New Internationalist


September 1993

new internationalist
issue 247 - September 1993

A skin of her own
Bessie Head’s origins were a mystery – even to herself.
Now researcher Gillian Stead Eilersen has uncovered the strange, poignant
and deeply symbolic history of one of South Africa’s most famous writers.

Bessie Head. When she died in 1986, all that Bessie Head knew about her roots was that her mother (who was white), returning to her family home after an unsuccessful marriage, became pregnant by a stable hand (who was black) and produced a girl child whom she named after herself. These events took place in the racially divided South Africa of the late 1930s and Bessie Head’s subsequent achievements as a writer are generally seen as being connected with her need to understand and accept them.

In an article in Drum magazine in 1982, she said that the circumstances of her birth ‘seem to have made it necessary to obliterate all traces of family history... I have always been just me with no frame of reference to anything beyond myself.’ During a visit to Australia in 1984 she said: ‘I just don’t fit in or belong anywhere and I tend to pride myself on not fitting in or belonging’.

This suggests that she had reconciled herself to her state. However, her writings illustrate instead her struggle to establish a personal sense of identity and with that a sense of history. She once wrote: ‘A sense of history was totally absent in me... We black Africans did not know who or what we were, apart from objects of abuse and exploitation.’

After the publication of A Bewitched Crossroad in 1984, her next project was to be an autobiography. But she had got no closer to finding the truth about her family background when she died two years later – that has been for others to discover.

Bessie Amelia Head’s story can be said to have begun in Johannesburg in 1919. In that year Bessie Amelia Emery, a young white woman from a large and wealthy family of English immigrants, was involved in a tragic event. Her elder son, Stanley, aged four, was struck by a speeding car outside the family home. Hearing the screech of brakes and a child’s scream, she was the one who gathered the broken body from the road: ‘Neck broken, legs broken, head smashed’, reported The Star.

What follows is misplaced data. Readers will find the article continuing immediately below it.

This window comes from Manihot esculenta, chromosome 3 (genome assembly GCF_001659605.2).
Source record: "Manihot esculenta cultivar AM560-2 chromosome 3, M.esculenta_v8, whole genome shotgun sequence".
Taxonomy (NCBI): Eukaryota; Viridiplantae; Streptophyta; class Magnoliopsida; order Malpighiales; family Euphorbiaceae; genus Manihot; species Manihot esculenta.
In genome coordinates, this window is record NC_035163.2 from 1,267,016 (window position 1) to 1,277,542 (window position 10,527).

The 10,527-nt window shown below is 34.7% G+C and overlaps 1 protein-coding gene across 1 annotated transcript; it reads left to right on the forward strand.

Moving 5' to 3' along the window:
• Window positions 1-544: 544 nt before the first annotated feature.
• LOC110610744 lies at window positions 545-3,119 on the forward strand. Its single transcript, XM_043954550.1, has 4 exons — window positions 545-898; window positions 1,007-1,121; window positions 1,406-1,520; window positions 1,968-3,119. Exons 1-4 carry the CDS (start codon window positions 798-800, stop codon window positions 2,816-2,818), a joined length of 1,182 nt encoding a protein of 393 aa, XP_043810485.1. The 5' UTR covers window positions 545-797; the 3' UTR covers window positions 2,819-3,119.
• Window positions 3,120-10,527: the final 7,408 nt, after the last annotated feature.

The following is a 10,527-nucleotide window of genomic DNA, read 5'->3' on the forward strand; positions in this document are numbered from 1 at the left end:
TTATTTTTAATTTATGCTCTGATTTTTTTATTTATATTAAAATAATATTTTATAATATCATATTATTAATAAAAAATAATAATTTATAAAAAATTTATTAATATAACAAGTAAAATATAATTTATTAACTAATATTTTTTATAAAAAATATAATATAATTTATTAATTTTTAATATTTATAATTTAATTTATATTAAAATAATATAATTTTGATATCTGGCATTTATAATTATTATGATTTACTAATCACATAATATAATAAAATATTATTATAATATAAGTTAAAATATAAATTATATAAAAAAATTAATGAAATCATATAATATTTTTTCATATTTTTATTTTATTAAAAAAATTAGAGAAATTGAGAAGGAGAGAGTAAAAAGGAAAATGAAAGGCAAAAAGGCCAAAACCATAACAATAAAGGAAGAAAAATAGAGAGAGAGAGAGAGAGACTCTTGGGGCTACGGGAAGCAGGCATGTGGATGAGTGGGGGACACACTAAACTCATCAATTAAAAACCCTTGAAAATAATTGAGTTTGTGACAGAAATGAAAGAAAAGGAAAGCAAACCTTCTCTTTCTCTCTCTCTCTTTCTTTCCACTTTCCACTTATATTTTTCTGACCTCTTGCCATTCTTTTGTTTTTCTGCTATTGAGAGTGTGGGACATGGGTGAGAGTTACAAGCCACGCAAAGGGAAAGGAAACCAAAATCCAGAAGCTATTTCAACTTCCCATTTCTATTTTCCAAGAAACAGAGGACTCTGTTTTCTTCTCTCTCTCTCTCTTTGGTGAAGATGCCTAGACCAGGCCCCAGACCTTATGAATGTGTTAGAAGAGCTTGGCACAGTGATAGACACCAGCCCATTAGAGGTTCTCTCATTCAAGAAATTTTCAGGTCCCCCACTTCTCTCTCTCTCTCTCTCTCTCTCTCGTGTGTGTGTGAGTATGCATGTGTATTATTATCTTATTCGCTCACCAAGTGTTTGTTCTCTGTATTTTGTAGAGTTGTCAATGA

Minds crack, they say, and Stanley’s violent death before her very eyes was more than Bessie Emery’s mind could bear. Her marriage to her athlete husband, Ira, gradually disintegrated. He was as distraught as she was over the loss of their son. But he blamed her for it. He finally left her in 1928 and they were divorced the following year. Bessie Emery was given custody of their remaining son, Ronald, then 10.

Ever since the accident Bessie Emery had been showing signs of mental instability, but after the divorce her state deteriorated so noticeably that she had to be admitted to the Pretoria Mental Hospital in 1933. On her release, three years later, she made her will, leaving everything to her son Ronald. The solicitor considered her to be ‘perfectly normal’ at that stage. Shortly afterwards she must have become pregnant. She was 42 years old.

It had been decided that she should spend an extended holiday by the sea with two sisters who had moved to Durban. She had put on weight with the years and no-one considered her rounded shape too round until May 1937, when she was once more admitted to psychiatric hospital, this time in Pietermaritzburg. On 6 July she gave birth to a daughter whom she insisted on naming after herself. Thus she built into an event, soon to be covered in secrecy, a code by which the mystery would be solved 53 years later.